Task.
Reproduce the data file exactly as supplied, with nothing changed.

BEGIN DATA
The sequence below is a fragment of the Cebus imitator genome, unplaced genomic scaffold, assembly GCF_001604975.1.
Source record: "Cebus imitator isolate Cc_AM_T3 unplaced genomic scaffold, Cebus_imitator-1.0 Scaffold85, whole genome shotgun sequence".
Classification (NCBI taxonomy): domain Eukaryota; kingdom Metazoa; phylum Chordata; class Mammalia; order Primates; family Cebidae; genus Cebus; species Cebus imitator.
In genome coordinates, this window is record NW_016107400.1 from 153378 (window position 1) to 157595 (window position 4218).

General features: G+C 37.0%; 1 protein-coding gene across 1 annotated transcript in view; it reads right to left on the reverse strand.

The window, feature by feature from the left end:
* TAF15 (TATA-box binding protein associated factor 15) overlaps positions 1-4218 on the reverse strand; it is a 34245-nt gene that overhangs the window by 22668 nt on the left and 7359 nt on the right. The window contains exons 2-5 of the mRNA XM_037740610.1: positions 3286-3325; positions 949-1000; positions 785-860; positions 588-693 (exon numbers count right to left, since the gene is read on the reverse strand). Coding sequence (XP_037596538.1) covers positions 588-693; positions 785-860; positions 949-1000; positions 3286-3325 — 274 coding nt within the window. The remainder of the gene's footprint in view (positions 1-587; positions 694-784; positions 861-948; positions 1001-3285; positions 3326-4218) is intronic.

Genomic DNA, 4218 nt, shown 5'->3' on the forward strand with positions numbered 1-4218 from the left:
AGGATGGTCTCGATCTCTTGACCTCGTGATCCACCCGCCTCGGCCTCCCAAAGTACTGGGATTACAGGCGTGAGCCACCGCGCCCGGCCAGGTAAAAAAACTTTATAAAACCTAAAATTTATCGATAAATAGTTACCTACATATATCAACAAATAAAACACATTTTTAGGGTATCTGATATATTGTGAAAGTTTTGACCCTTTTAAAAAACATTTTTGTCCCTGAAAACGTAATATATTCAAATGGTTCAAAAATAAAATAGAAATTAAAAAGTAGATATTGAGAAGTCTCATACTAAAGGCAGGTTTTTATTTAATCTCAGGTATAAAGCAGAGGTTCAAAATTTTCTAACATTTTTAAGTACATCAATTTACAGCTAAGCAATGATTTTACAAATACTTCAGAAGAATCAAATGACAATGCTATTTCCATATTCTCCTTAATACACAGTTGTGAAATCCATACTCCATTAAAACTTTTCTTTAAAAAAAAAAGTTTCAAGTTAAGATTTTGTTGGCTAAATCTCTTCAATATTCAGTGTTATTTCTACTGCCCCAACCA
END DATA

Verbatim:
The sequence below is a fragment of the Cebus imitator genome, unplaced genomic scaffold, assembly GCF_001604975.1.
Source record: "Cebus imitator isolate Cc_AM_T3 unplaced genomic scaffold, Cebus_imitator-1.0 Scaffold85, whole genome shotgun sequence".
Classification (NCBI taxonomy): domain Eukaryota; kingdom Metazoa; phylum Chordata; class Mammalia; order Primates; family Cebidae; genus Cebus; species Cebus imitator.
In genome coordinates, this window is record NW_016107400.1 from 153378 (window position 1) to 157595 (window position 4218).

General features: G+C 37.0%; 1 protein-coding gene across 1 annotated transcript in view; it reads right to left on the reverse strand.

The window, feature by feature from the left end:
* TAF15 (TATA-box binding protein associated factor 15) overlaps positions 1-4218 on the reverse strand; it is a 34245-nt gene that overhangs the window by 22668 nt on the left and 7359 nt on the right. The window contains exons 2-5 of the mRNA XM_037740610.1: positions 3286-3325; positions 949-1000; positions 785-860; positions 588-693 (exon numbers count right to left, since the gene is read on the reverse strand). Coding sequence (XP_037596538.1) covers positions 588-693; positions 785-860; positions 949-1000; positions 3286-3325 — 274 coding nt within the window. The remainder of the gene's footprint in view (positions 1-587; positions 694-784; positions 861-948; positions 1001-3285; positions 3326-4218) is intronic.

Genomic DNA, 4218 nt, shown 5'->3' on the forward strand with positions numbered 1-4218 from the left:
AGGATGGTCTCGATCTCTTGACCTCGTGATCCACCCGCCTCGGCCTCCCAAAGTACTGGGATTACAGGCGTGAGCCACCGCGCCCGGCCAGGTAAAAAAACTTTATAAAACCTAAAATTTATCGATAAATAGTTACCTACATATATCAACAAATAAAACACATTTTTAGGGTATCTGATATATTGTGAAAGTTTTGACCCTTTTAAAAAACATTTTTGTCCCTGAAAACGTAATATATTCAAATGGTTCAAAAATAAAATAGAAATTAAAAAGTAGATATTGAGAAGTCTCATACTAAAGGCAGGTTTTTATTTAATCTCAGGTATAAAGCAGAGGTTCAAAATTTTCTAACATTTTTAAGTACATCAATTTACAGCTAAGCAATGATTTTACAAATACTTCAGAAGAATCAAATGACAATGCTATTTCCATATTCTCCTTAATACACAGTTGTGAAATCCATACTCCATTAAAACTTTTCTTTAAAAAAAAAAGTTTCAAGTTAAGATTTTGTTGGCTAAATCTCTTCAATATTCAGTGTTATTTCTACTGCCCCAACCA